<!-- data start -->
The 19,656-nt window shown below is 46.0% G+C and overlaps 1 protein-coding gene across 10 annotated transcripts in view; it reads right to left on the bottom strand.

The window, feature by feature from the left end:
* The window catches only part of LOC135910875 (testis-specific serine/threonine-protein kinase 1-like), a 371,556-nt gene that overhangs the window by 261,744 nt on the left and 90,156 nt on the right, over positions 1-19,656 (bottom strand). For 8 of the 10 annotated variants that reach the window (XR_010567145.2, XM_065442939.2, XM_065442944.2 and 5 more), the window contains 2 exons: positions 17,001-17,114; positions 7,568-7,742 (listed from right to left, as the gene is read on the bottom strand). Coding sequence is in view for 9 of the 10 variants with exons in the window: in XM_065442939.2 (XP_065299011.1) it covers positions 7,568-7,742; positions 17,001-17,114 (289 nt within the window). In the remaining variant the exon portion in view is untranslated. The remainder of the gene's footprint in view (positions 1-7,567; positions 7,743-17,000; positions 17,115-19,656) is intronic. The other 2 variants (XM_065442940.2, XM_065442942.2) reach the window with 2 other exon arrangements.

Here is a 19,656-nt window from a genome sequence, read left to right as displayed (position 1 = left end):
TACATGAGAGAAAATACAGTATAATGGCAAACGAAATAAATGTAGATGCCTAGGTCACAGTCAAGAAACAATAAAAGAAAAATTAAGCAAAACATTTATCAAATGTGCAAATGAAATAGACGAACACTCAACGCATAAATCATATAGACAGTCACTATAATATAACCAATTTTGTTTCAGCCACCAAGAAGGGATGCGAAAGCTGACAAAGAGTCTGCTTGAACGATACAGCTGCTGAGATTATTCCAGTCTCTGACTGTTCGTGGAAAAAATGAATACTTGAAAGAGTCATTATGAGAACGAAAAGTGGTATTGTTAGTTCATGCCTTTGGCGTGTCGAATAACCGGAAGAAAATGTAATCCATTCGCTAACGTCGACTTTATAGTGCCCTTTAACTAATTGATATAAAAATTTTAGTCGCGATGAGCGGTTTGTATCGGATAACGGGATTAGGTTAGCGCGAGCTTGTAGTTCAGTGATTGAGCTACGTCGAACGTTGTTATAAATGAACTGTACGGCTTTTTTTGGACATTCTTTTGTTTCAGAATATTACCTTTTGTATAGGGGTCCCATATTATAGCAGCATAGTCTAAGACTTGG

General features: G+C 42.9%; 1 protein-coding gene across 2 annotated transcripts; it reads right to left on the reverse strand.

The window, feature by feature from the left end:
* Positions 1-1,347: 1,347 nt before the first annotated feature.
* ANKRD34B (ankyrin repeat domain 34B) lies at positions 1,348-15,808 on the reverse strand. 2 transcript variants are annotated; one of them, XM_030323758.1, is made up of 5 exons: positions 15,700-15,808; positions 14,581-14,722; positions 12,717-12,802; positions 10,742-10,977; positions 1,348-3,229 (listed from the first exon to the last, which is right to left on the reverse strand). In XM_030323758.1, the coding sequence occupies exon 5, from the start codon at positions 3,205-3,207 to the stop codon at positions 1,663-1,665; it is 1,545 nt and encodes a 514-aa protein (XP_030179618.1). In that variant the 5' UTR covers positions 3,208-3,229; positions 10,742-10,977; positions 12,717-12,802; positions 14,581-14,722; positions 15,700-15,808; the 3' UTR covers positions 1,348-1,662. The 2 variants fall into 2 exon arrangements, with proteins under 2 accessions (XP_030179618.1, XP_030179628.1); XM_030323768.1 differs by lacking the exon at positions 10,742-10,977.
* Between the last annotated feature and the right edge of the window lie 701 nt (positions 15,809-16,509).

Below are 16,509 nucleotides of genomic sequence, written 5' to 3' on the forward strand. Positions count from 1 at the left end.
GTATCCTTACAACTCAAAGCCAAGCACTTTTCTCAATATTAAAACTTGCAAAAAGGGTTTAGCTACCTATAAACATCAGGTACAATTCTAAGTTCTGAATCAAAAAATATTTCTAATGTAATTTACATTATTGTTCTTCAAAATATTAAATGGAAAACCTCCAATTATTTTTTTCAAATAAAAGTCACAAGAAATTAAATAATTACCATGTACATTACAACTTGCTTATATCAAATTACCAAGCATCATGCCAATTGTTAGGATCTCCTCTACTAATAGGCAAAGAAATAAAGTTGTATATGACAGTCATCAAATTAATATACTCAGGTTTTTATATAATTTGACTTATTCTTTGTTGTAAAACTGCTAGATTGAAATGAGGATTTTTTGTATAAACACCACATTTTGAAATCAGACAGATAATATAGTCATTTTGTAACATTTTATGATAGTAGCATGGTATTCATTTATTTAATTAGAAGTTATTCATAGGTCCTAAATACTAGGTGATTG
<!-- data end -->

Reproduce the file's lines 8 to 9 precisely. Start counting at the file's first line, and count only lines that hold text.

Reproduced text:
* Positions 1-1,347: 1,347 nt before the first annotated feature.
* ANKRD34B (ankyrin repeat domain 34B) lies at positions 1,348-15,808 on the reverse strand. 2 transcript variants are annotated; one of them, XM_030323758.1, is made up of 5 exons: positions 15,700-15,808; positions 14,581-14,722; positions 12,717-12,802; positions 10,742-10,977; positions 1,348-3,229 (listed from the first exon to the last, which is right to left on the reverse strand). In XM_030323758.1, the coding sequence occupies exon 5, from the start codon at positions 3,205-3,207 to the stop codon at positions 1,663-1,665; it is 1,545 nt and encodes a 514-aa protein (XP_030179618.1). In that variant the 5' UTR covers positions 3,208-3,229; positions 10,742-10,977; positions 12,717-12,802; positions 14,581-14,722; positions 15,700-15,808; the 3' UTR covers positions 1,348-1,662. The 2 variants fall into 2 exon arrangements, with proteins under 2 accessions (XP_030179618.1, XP_030179628.1); XM_030323768.1 differs by lacking the exon at positions 10,742-10,977.